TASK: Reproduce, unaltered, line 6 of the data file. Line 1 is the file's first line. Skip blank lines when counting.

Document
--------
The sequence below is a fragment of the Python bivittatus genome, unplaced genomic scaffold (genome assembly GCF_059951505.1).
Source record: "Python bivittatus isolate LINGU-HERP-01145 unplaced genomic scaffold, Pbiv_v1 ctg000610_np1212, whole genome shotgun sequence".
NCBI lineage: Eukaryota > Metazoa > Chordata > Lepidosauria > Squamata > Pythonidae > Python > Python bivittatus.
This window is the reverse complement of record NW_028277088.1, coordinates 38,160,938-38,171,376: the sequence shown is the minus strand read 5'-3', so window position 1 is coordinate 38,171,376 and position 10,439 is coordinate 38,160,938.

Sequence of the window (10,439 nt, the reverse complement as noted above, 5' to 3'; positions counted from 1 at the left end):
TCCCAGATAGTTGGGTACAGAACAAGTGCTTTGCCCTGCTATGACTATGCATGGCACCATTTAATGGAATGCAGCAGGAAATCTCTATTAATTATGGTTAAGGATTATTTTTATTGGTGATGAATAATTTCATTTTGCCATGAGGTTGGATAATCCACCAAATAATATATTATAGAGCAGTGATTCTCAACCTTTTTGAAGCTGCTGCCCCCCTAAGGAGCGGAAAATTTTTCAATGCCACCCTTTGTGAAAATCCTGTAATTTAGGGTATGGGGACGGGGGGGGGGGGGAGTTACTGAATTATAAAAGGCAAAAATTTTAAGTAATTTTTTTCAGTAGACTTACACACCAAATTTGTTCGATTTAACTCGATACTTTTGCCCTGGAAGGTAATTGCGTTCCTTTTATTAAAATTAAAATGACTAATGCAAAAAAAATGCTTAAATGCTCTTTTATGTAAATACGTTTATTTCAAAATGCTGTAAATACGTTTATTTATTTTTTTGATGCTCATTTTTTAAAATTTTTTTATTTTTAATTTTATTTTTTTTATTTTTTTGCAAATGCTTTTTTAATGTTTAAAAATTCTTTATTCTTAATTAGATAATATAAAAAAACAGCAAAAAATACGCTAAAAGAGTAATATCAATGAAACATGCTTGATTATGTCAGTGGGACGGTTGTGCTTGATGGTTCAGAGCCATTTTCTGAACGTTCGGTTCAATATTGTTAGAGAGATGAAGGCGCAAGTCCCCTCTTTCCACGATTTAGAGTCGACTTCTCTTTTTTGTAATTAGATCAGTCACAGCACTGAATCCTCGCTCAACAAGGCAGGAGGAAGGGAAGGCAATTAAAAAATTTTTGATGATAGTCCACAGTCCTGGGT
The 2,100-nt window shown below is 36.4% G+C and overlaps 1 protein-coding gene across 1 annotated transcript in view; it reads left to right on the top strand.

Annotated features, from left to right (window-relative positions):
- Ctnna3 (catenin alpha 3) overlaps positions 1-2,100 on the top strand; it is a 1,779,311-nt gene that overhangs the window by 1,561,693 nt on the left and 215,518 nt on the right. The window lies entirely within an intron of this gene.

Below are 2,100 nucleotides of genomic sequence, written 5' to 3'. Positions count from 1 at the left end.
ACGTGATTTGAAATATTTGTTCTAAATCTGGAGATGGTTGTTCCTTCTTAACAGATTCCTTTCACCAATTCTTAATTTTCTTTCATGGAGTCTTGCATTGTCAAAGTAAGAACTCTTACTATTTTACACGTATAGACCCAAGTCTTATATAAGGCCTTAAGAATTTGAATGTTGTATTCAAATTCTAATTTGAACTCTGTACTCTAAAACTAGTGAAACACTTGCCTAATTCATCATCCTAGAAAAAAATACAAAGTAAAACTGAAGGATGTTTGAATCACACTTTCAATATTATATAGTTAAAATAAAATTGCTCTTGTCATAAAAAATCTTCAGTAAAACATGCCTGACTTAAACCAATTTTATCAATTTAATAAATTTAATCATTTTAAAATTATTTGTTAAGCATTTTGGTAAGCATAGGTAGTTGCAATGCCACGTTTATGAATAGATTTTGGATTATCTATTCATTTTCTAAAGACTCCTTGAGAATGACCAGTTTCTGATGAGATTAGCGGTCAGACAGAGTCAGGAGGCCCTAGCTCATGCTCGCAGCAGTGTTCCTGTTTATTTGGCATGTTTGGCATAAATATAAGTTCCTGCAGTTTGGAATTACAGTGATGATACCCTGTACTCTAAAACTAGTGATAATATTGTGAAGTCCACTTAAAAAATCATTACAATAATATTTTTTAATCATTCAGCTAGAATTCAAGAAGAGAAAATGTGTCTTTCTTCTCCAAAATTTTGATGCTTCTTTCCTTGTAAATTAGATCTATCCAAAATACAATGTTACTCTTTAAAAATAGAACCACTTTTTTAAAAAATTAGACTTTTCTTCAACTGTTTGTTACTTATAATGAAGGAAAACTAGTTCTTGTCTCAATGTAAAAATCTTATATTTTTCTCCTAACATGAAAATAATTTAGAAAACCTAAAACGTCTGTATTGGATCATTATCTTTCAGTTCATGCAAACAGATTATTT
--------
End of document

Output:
TCCCAGATAGTTGGGTACAGAACAAGTGCTTTGCCCTGCTATGACTATGCATGGCACCATTTAATGGAATGCAGCAGGAAATCTCTATTAATTATGGTTAAGGATTATTTTTATTGGTGATGAATAATTTCATTTTGCCATGAGGTTGGATAATCCACCAAATAATATATTATAGAGCAGTGATTCTCAACCTTTTTGAAGCTGCTGCCCCCCTAAGGAGCGGAAAATTTTTCAATGCCACCCTTTGTGAAAATCCTGTAATTTAGGGTATGGGGACGGGGGGGGGGGGGAGTTACTGAATTATAAAAGGCAAAAATTTTAAGTAATTTTTTTCAGTAGACTTACACACCAAATTTGTTCGATTTAACTCGATACTTTTGCCCTGGAAGGTAATTGCGTTCCTTTTATTAAAATTAAAATGACTAATGCAAAAAAAATGCTTAAATGCTCTTTTATGTAAATACGTTTATTTCAAAATGCTGTAAATACGTTTATTTATTTTTTTGATGCTCATTTTTTAAAATTTTTTTATTTTTAATTTTATTTTTTTTATTTTTTTGCAAATGCTTTTTTAATGTTTAAAAATTCTTTATTCTTAATTAGATAATATAAAAAAACAGCAAAAAATACGCTAAAAGAGTAATATCAATGAAACATGCTTGATTATGTCAGTGGGACGGTTGTGCTTGATGGTTCAGAGCCATTTTCTGAACGTTCGGTTCAATATTGTTAGAGAGATGAAGGCGCAAGTCCCCTCTTTCCACGATTTAGAGTCGACTTCTCTTTTTTGTAATTAGATCAGTCACAGCACTGAATCCTCGCTCAACAAGGCAGGAGGAAGGGAAGGCAATTAAAAAATTTTTGATGATAGTCCACAGTCCTGGGT